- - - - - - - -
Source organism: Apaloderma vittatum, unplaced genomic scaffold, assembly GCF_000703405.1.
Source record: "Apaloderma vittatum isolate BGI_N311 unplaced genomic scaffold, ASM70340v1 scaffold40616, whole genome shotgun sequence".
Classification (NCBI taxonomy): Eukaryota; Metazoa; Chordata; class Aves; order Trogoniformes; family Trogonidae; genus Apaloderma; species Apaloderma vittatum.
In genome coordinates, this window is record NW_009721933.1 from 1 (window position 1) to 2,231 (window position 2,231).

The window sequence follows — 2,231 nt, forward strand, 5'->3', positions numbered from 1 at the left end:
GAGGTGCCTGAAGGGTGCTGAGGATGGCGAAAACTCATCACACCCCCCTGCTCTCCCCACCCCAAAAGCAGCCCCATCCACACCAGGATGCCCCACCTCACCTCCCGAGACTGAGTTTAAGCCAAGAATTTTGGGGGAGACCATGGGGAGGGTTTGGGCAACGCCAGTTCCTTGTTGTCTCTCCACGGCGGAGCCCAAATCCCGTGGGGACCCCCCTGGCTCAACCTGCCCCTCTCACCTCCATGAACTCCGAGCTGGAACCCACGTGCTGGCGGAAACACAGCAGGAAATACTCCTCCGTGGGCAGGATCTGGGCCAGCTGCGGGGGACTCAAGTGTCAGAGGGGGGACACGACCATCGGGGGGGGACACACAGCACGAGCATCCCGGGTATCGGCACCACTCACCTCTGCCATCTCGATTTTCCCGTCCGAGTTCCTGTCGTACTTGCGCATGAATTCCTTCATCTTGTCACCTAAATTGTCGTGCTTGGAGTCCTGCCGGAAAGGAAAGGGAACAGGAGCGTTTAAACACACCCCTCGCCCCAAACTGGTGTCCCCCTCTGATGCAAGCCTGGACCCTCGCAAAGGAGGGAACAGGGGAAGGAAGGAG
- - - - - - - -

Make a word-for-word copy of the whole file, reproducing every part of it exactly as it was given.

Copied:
Source organism: Apaloderma vittatum, unplaced genomic scaffold, assembly GCF_000703405.1.
Source record: "Apaloderma vittatum isolate BGI_N311 unplaced genomic scaffold, ASM70340v1 scaffold40616, whole genome shotgun sequence".
Classification (NCBI taxonomy): Eukaryota; Metazoa; Chordata; class Aves; order Trogoniformes; family Trogonidae; genus Apaloderma; species Apaloderma vittatum.
In genome coordinates, this window is record NW_009721933.1 from 1 (window position 1) to 2,231 (window position 2,231).

The window sequence follows — 2,231 nt, forward strand, 5'->3', positions numbered from 1 at the left end:
GAGGTGCCTGAAGGGTGCTGAGGATGGCGAAAACTCATCACACCCCCCTGCTCTCCCCACCCCAAAAGCAGCCCCATCCACACCAGGATGCCCCACCTCACCTCCCGAGACTGAGTTTAAGCCAAGAATTTTGGGGGAGACCATGGGGAGGGTTTGGGCAACGCCAGTTCCTTGTTGTCTCTCCACGGCGGAGCCCAAATCCCGTGGGGACCCCCCTGGCTCAACCTGCCCCTCTCACCTCCATGAACTCCGAGCTGGAACCCACGTGCTGGCGGAAACACAGCAGGAAATACTCCTCCGTGGGCAGGATCTGGGCCAGCTGCGGGGGACTCAAGTGTCAGAGGGGGGACACGACCATCGGGGGGGGACACACAGCACGAGCATCCCGGGTATCGGCACCACTCACCTCTGCCATCTCGATTTTCCCGTCCGAGTTCCTGTCGTACTTGCGCATGAATTCCTTCATCTTGTCACCTAAATTGTCGTGCTTGGAGTCCTGCCGGAAAGGAAAGGGAACAGGAGCGTTTAAACACACCCCTCGCCCCAAACTGGTGTCCCCCTCTGATGCAAGCCTGGACCCTCGCAAAGGAGGGAACAGGGGAAGGAAGGAG